This new animated adaptation covers perennial themes of growth and self-discovery, and arrives at a curious moment for the superhero landscape
To the Western viewer, Sailor Moon must feel like a very strange breed of superhero. Although she draws from narrative elements shared in common with Power Rangers, Saint Seiya and the original She-Ra, she handles her battles in a decidedly different manner. She is completely inept in martial arts, has no idea how to use weapons, and doesn't even like to fight. Rather, she wages philosophical war over the worth of human life, with her victories fueled only by the strength of her empathy.
Instead of punching muggers, like Batman does, or punching Nazis, like Captain America does, or punching meteors, like Superman does, or punching gods, like Thor does, Sailor Moon fights against nightmares, twisted memories, forgotten promises, curses born of jealousy, and abstract representations of cosmic chaos. Sure, she may obliterate each low-level Monster of the Week with a colorful magical blast without a thought, but when it comes to her major enemies, she doesn't aim to destroy them. She saves them. In the world of Pretty Guardian Sailor Moon, evil is not to be vanquished or crushed; it is to be healed and forgiven. Western superheroes draw their idea of evil from the Biblical model of two opposed factions out of which only one must remain, but Pretty Guardian Sailor Moon follows a Shintoist outlook where evil is a symptom of a world thrown into disorder that, instead of more violence, needs understanding and restoration.
This is an interesting time to be watching a Sailor Moon story. For good or ill, superheroes are everywhere, but it would be impossible to give Sailor Moon the grim and gritty makeover every other superhero has received this side of the ocean. She is unapologetically cheerful and goofy, with a shining sincerity that would burn to ashes any drop of irony a Western producer might want to add. Grown-up fans of Pretty Guardian Sailor Moon don't feel embarrassed by its silliness and childliness the way Western superhero fans are about enjoying content targeted at kids. We don't start demanding a "grounded" or "realistic" Sailor Moon as we grow older; we stay with the sparkling tiaras and heart-shaped gemstones, because that's exactly what we love about it. But one thing we do wish is that there were more story to tell.
Whereas Western canonical characters like Wonder Woman or Spider-Man have an endless catalog with decades' worth of printed volumes and multiple reboots and continuities that scriptwriters can use to create virtually infinite movies, Pretty Guardian Sailor Moon only has five comic book arcs in one single continuity. Its 90s animated adaptation, which set the undisputed and unsurpassed gold standard for the magical girl genre, follows the entire manga storyline, with few significant deviations (and a staggering amount of filler). Three animated films were made at that time, set in the same TV continuity, but unconnected to its events. Also, there is a separate live-action adaptation of the first arc that follows its plot more loosely. On stage, Pretty Guardian Sailor Moon has dozens of live theater musicals with new plots, but on screen its productions have been limited to following the events established in the original comic books. So when a new animated series was announced for release in 2014, called Sailor Moon Crystal, it came as no surprise that it would, once again, tell the same story as the manga and the 90s series. There is literally no other canonical material to use.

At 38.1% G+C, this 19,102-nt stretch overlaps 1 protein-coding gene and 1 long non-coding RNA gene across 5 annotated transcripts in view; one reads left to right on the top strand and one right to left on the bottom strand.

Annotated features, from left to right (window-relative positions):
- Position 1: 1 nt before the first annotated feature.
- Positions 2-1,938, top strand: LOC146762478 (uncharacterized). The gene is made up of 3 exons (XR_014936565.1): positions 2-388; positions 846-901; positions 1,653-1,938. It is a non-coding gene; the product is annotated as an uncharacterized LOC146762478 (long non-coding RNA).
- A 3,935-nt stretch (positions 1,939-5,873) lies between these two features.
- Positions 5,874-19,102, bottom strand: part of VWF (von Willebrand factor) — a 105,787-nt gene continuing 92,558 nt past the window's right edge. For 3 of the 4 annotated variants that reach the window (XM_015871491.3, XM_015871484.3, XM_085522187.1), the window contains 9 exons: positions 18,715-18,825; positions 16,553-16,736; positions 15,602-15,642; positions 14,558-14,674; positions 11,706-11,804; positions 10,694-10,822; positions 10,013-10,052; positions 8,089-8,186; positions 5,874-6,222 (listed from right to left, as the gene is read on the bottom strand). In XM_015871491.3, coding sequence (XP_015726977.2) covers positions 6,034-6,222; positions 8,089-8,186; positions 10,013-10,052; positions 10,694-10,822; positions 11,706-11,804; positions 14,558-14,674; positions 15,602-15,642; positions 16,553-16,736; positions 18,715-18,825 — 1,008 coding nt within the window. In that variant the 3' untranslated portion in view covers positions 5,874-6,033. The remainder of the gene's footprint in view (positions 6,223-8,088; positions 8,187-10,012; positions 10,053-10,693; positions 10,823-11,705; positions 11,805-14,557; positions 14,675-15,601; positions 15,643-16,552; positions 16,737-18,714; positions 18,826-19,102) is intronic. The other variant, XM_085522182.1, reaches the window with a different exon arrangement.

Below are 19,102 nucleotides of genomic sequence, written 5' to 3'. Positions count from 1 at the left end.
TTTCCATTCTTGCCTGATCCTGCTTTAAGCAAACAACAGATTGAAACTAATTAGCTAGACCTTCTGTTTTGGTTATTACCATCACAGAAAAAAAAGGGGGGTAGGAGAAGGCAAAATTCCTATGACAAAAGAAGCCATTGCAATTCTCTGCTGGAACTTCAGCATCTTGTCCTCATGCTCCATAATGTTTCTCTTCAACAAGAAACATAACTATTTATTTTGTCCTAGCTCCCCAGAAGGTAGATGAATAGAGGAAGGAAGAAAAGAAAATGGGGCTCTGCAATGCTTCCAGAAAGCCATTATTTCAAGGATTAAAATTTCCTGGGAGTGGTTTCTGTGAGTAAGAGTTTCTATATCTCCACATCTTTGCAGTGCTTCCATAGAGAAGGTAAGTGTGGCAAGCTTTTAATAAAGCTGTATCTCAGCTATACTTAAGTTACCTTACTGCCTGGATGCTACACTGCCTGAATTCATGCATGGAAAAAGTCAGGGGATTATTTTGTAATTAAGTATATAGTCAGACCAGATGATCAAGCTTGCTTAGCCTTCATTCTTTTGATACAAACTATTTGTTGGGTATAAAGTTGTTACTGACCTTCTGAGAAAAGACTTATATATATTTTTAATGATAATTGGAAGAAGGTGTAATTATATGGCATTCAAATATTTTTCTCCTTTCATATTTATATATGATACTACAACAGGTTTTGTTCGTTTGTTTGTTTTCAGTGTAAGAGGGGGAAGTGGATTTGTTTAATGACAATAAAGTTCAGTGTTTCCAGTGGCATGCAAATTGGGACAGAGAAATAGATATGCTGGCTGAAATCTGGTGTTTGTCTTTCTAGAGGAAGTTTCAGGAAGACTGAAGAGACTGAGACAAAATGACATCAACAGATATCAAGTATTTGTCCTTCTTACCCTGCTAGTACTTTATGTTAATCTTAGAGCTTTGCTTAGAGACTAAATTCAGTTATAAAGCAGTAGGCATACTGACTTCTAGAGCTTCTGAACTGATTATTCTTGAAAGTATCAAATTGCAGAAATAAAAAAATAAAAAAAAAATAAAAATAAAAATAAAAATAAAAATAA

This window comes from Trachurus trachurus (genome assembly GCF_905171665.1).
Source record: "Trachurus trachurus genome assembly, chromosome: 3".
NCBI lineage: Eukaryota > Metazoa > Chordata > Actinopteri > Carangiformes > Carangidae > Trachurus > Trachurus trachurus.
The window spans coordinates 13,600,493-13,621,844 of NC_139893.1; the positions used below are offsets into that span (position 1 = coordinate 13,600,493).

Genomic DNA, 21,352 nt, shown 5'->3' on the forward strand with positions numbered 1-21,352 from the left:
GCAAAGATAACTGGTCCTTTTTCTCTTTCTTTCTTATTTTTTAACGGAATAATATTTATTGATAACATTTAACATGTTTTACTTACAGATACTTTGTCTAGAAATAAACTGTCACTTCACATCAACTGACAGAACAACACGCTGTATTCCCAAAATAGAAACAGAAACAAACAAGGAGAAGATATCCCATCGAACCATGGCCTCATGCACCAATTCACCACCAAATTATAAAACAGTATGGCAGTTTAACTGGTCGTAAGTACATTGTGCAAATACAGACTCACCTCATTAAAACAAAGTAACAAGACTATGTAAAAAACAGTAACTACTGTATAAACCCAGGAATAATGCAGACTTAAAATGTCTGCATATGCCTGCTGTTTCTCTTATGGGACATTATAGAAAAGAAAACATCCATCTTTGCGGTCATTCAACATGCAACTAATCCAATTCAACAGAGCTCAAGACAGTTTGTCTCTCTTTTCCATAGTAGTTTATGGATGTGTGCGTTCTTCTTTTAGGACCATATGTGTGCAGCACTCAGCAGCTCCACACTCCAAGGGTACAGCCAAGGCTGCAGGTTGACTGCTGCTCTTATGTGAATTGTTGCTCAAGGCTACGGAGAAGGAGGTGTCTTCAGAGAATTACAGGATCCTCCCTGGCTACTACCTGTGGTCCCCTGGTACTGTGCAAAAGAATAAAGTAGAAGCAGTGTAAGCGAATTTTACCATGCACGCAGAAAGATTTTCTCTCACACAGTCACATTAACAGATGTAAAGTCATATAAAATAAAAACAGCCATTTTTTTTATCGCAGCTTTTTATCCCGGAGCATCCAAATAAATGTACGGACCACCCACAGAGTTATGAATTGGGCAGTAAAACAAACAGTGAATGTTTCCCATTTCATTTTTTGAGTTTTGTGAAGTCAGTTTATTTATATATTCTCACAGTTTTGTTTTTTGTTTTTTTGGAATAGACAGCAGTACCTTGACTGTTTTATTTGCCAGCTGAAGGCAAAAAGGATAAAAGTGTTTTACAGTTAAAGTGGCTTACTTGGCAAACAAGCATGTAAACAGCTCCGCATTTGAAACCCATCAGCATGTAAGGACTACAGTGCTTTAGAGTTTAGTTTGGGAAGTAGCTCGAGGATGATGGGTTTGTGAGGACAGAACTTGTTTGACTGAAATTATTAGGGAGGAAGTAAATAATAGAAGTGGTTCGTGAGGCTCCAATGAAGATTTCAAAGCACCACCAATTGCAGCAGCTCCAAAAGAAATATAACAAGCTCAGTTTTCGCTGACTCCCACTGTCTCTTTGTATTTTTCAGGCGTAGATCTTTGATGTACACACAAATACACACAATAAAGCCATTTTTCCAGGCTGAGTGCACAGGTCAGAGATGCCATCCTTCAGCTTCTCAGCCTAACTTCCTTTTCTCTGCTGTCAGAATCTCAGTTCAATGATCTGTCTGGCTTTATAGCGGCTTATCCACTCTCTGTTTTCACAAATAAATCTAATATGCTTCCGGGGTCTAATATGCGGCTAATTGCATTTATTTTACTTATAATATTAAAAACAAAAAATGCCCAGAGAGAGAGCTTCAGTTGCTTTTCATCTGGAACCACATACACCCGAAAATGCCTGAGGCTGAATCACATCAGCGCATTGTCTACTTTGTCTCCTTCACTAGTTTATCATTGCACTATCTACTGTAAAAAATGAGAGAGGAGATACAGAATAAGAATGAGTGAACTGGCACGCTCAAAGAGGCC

Sailor Moon Crystal was a narrative misfire because it tried to overcorrect the creative liberties taken in the 90s anime. That earlier show had cleverly used its filler episodes to explore the entire supporting cast, so that when the season finale came and Sailor Moon had to save everyone, we understood why she cared about them. Moreover, one-shot villains became season-long threats with ample space to develop a personality and an emotional relationship with our heroines. One last beneficial consequence of adding so much filler was that it helped disguise how mind-numbingly formulaic the plot was in the manga. I'm saying this as a lifelong diehard fan: Pretty Guardian Sailor Moon has wonderful worldbuilding and fascinating characters, but an incredibly dry story structure. The 90s anime did the franchise a favor every time it deviated from the manga's rigid railroad of a plot. Upon translating the original story into the animated format exactly beat by beat, Sailor Moon Crystal laid bare all the narrative defects in the manga (including every little weird plot point that wasn't really thought through) while taking advantage of none of the tools intrinsic to the audiovisual medium.
And then there was the music. If you ask me to point at one single feature that set the 90s version of Pretty Guardian Sailor Moon apart from any other possible interpretation of the material, and the reason why I keep returning to the show over and over, it's the music. While the look of the show stood on the shoulders of all the progress accumulated at the pinnacle of the final era of hand-made animation, the soundtrack by Takanori Arisawa blended a classical orchestral sound with a 70s jazz vibe, which made the show feel timeless. In contrast, Sailor Moon Crystal relies on a generic form of J-pop that falls short of the franchise's prestige.
It was as if the producers had forgotten that Sailor Moon has a reputation to live up to as the quintessential example of the magical girl, the absolute queen above them all, and ended up delivering a bland, unremarkable shadow of every other magical girl. The franchise that had singlehandedly created its own subgenre (Magical Girl + Super Sentai) had become a follower of its own imitators, with none of the spark and excitement that used to define it. Not even the switch to digital animation saved it from the choice to use lackluster colors and lifeless facial movements. After three seasons of the new version, it felt pointless to hope for an improvement in quality. The legacy of Pretty Guardian Sailor Moon deserved better than Crystal.
The choice to adapt the fourth arc as two movies, released this month by Netflix under the title Sailor Moon Eternal, amplifies to an even more drastic degree the pacing problems this plot had in the comic book. Events that the 90s anime could pretend happened organically are structured here as boxes to tick off a predetermined list, so the mandatory "new powers as the plot demands" trope robs the characters' growth of its emotional impact.